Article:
NEW YORK - US stocks were higher on Thursday as the latest data pointed to an economy that continued to struggle, suggesting that central bank stimulus measures will likely stay intact in the immediate future.
Jobless claims unexpectedly rose in the latest week while a preliminary reading on first-quarter gross domestic product came in slightly under forecasts. Though the data missed expectations, investors have been concerned recently that strong data would spur the Fed to ease off on its stimulus measures sooner than had been expected.
Pending home sales rose 0.3 per cent in April, below expectations for a 1.1 per cent rise. Stocks were little impacted by the data.
Equities have been closely tethered to central bank policy, with shares tumbling on Wednesday as US Treasury bond yields rose to their highest level in more than a year on concerns the Federal Reserve would curb its bond-buying programme. On Tuesday, reassurances from central banks around the world that programs would remain intact had boosted equity prices.
"Markets have been more volatile lately as investors question when the Fed will begin tapering, but these numbers aren't strong enough to have the Fed consider slowing," said Ryan Larson, head of equity trading at RBC Global Asset Management in Chicago.
Initial claims rose by 14,000 to 354,000 in the latest week, confounding expectations that claims would remain unchanged. A reading of first-quarter economic growth showed expansion of 2.4 per cent, compared with expectations for growth of 2.5 per cent.
The Dow Jones industrial average was up 39.41 points, or 0.26 per cent, at 15,342.21. The Standard & Poor's 500 Index was up 6.58 points, or 0.40 per cent, at 1,654.94. The Nasdaq Composite Index was up 17.04 points, or 0.49 per cent, at 3,484.56.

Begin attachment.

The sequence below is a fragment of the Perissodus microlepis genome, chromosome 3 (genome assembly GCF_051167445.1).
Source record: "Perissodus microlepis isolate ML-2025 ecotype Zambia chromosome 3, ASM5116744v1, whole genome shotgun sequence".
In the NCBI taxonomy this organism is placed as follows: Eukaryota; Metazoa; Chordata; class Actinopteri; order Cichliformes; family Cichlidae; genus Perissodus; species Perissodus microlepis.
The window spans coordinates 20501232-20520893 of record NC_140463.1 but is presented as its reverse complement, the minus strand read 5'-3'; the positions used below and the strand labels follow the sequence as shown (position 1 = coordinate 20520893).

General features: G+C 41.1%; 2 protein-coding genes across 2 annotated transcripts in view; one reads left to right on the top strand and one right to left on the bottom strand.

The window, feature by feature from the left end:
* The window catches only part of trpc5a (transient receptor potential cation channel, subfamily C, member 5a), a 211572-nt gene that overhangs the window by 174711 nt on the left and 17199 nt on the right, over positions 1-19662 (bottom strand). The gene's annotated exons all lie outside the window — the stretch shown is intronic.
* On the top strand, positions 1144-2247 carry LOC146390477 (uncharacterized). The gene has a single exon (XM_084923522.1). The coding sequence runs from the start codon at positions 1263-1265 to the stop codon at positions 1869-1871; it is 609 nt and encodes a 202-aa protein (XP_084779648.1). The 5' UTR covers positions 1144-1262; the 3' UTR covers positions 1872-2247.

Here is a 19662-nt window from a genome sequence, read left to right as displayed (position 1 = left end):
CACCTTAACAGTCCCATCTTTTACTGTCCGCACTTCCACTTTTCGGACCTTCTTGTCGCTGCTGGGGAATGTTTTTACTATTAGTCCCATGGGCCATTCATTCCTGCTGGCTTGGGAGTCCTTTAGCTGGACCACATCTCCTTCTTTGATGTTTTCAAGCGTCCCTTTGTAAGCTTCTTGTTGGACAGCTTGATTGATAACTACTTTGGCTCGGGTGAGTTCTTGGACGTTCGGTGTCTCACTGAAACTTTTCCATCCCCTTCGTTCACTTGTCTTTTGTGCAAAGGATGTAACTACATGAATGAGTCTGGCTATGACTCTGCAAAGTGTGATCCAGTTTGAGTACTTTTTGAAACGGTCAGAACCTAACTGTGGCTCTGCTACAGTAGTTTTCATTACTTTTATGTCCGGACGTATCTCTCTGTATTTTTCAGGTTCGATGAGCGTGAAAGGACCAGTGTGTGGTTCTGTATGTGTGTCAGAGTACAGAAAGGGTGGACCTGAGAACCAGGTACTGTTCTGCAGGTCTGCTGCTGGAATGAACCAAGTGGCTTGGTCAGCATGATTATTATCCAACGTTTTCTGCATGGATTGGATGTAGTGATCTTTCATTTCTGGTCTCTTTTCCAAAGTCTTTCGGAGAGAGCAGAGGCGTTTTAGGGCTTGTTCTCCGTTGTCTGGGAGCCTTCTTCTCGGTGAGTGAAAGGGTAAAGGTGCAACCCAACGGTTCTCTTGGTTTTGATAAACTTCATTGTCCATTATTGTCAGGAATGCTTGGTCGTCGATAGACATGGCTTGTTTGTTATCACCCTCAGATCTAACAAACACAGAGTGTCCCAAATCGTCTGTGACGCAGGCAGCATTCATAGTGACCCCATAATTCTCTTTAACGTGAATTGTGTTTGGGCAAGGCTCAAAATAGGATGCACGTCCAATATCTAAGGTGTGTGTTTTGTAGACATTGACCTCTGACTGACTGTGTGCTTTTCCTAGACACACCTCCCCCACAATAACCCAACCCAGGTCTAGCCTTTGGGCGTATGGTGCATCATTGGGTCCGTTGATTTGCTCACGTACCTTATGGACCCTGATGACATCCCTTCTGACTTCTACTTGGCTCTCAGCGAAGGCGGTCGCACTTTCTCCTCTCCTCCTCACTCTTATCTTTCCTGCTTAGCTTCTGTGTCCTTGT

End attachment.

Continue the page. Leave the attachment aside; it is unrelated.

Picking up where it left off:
Loose monetary policies by central banks around the world have lifted stock markets, driving both the Dow and the S&P 500 to record highs this year. The S&P 500 is up almost 16 per cent this year so far.
In company news, Costco Wholesale Corp reported third-quarter earnings that beat expectations by a penny, though sales were below forecasts. Shares rose 2 per cent to US$115.25. Solar power companies were among the strongest of the day after Hanwha SolarOne Co and Yingli Green Energy reported positive first-quarter gross margins, suggesting that a five-year decline in prices was easing.
Hanwha rose 2.7 per cent to US$1.94, while Yingli was up 1.2 per cent at US$3.32. First Solar was the top gainer on the S&P 500, up 5.8 per cent to US$54.92.
NV Energy Inc surged 23 per cent to US$23.66 after a unit of Berkshire Hathaway Inc agreed to buy the electric utility for US$5.6 billion.
EMC Corp shares rose 3.7 per cent to US$24.57 in premarket trading after instituting a quarterly dividend and increasing its stock buyback programme to US$6 billion from US$1 billion.